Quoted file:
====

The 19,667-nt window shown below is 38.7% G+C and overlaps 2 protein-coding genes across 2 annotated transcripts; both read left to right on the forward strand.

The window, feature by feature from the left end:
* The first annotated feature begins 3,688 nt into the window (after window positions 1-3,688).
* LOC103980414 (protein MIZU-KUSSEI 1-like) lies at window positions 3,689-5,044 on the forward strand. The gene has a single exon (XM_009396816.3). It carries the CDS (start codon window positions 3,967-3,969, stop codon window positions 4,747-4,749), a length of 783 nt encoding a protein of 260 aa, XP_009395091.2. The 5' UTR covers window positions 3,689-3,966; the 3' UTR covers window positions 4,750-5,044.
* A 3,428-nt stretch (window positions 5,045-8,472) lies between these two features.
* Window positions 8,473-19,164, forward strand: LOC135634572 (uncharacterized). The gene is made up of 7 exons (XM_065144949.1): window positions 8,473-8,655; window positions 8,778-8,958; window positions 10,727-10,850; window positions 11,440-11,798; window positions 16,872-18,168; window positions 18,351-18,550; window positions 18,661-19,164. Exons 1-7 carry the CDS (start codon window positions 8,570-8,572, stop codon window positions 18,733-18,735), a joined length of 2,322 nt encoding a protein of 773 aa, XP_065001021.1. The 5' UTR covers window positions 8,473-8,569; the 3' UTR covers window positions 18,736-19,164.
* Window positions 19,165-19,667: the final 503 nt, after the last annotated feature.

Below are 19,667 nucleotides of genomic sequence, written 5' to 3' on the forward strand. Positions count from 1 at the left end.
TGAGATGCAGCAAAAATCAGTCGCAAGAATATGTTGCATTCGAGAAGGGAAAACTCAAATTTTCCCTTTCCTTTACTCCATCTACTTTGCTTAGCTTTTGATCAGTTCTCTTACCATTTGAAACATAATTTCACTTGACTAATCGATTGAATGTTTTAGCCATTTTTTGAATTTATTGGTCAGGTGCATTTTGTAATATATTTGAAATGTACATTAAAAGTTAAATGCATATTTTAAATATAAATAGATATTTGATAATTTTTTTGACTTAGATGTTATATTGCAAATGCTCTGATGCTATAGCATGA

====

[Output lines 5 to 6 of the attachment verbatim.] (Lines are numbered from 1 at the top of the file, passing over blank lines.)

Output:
* A 3,428-nt stretch (window positions 5,045-8,472) lies between these two features.
* Window positions 8,473-19,164, forward strand: LOC135634572 (uncharacterized). The gene is made up of 7 exons (XM_065144949.1): window positions 8,473-8,655; window positions 8,778-8,958; window positions 10,727-10,850; window positions 11,440-11,798; window positions 16,872-18,168; window positions 18,351-18,550; window positions 18,661-19,164. Exons 1-7 carry the CDS (start codon window positions 8,570-8,572, stop codon window positions 18,733-18,735), a joined length of 2,322 nt encoding a protein of 773 aa, XP_065001021.1. The 5' UTR covers window positions 8,473-8,569; the 3' UTR covers window positions 18,736-19,164.